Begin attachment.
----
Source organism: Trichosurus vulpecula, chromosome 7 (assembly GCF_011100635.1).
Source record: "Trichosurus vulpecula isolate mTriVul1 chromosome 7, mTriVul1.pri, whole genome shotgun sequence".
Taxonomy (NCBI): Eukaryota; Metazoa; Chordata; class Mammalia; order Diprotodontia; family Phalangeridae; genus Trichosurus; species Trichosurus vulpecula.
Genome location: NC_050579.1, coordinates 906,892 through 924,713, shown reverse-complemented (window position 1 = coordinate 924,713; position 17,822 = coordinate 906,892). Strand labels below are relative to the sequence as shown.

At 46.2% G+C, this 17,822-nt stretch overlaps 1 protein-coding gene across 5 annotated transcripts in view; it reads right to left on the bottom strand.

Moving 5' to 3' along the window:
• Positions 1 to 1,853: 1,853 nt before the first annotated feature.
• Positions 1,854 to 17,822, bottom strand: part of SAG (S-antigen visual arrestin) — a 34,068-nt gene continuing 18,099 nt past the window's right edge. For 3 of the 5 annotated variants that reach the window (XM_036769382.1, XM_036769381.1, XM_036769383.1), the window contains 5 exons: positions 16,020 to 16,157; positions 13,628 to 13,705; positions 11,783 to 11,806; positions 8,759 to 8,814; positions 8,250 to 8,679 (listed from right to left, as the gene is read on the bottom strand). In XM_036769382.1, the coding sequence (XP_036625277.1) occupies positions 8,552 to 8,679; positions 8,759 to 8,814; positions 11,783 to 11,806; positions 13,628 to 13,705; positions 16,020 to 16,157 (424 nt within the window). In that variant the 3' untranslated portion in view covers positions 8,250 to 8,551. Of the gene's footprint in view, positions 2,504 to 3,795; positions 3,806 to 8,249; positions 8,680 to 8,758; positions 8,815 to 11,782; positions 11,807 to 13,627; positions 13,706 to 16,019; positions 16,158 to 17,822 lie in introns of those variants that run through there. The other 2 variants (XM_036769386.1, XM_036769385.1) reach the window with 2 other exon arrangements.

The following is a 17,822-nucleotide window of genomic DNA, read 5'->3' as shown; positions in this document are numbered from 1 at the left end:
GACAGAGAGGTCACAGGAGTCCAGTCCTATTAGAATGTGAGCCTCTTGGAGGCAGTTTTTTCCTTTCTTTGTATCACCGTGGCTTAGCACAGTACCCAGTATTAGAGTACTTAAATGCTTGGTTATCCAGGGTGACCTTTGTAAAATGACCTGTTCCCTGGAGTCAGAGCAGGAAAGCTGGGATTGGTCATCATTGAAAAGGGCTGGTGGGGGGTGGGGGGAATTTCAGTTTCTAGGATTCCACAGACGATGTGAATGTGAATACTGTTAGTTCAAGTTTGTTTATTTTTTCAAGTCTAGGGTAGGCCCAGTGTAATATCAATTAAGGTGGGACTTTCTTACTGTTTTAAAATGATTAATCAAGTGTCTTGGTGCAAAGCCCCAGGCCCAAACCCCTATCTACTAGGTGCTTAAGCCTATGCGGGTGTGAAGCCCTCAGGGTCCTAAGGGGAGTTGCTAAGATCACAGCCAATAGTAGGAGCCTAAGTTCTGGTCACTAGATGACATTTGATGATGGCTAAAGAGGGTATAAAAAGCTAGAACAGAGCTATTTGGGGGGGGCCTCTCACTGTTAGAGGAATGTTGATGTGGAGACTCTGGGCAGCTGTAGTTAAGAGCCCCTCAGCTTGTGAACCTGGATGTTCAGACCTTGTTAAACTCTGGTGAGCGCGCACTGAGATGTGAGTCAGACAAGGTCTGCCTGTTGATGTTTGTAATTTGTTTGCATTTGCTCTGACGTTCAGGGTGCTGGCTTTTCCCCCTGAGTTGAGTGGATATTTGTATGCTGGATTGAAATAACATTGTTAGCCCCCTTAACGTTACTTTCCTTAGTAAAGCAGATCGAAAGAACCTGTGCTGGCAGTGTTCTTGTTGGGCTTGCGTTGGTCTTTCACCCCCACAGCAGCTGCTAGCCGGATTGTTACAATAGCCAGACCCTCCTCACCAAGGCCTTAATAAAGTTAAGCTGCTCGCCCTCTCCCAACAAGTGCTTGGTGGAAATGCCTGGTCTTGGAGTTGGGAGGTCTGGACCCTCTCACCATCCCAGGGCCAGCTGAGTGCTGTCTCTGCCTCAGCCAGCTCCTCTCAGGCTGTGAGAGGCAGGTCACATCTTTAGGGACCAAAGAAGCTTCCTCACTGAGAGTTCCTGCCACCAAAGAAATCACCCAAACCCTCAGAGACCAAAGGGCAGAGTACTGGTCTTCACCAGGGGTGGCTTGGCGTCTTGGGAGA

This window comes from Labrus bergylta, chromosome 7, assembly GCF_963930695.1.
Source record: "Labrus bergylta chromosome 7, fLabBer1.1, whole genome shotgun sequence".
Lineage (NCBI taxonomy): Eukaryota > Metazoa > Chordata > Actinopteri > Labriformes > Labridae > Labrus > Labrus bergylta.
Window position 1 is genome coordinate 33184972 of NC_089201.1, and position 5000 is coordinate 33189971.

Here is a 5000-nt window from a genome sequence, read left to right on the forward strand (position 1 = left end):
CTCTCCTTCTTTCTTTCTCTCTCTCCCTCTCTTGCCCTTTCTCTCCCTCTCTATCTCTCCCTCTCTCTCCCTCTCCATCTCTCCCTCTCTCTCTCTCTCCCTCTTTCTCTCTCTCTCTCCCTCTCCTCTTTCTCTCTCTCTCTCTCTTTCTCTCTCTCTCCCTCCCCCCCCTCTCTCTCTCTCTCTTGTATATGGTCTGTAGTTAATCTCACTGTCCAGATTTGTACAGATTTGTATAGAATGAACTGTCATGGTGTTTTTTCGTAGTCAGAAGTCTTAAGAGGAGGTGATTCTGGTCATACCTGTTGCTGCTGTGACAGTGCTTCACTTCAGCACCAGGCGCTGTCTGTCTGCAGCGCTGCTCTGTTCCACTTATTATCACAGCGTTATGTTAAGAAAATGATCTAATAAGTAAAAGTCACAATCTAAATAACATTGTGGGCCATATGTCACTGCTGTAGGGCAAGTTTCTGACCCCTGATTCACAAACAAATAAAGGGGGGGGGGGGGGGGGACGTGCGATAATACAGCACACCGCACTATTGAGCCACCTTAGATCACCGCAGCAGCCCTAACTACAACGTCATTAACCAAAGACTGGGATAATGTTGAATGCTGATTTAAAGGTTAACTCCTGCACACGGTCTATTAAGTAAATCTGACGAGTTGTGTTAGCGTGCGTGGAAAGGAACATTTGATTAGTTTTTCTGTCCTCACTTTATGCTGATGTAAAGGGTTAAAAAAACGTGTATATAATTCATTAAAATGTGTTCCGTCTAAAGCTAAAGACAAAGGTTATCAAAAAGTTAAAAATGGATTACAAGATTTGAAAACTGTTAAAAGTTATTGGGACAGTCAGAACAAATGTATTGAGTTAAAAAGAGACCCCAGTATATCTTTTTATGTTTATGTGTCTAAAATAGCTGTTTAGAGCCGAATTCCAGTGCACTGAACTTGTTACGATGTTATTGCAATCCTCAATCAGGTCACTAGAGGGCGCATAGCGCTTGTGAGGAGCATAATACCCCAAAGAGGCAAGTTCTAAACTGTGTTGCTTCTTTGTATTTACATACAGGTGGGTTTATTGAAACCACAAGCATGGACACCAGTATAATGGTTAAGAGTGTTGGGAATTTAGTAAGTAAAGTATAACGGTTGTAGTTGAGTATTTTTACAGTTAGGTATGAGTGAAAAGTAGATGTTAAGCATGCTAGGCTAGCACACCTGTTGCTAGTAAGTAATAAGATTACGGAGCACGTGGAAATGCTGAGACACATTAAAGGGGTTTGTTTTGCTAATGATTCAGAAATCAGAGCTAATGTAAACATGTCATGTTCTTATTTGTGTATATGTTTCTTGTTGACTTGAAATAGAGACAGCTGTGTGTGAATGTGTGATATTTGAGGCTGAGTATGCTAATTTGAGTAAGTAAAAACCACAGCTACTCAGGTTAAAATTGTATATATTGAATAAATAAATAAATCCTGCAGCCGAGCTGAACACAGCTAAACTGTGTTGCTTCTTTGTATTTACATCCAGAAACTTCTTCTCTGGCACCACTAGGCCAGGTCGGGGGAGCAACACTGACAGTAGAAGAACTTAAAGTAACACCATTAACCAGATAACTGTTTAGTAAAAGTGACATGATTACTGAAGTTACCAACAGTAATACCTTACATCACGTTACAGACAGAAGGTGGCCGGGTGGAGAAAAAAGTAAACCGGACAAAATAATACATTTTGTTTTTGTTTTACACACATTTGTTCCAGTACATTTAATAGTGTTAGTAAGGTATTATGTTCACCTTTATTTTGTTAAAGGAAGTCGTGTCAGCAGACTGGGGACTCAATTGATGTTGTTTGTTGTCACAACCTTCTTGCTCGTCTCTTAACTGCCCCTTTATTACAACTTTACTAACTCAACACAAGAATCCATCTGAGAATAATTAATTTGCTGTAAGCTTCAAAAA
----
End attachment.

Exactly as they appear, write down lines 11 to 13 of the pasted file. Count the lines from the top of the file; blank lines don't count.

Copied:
This window comes from Labrus bergylta, chromosome 7, assembly GCF_963930695.1.
Source record: "Labrus bergylta chromosome 7, fLabBer1.1, whole genome shotgun sequence".
Lineage (NCBI taxonomy): Eukaryota > Metazoa > Chordata > Actinopteri > Labriformes > Labridae > Labrus > Labrus bergylta.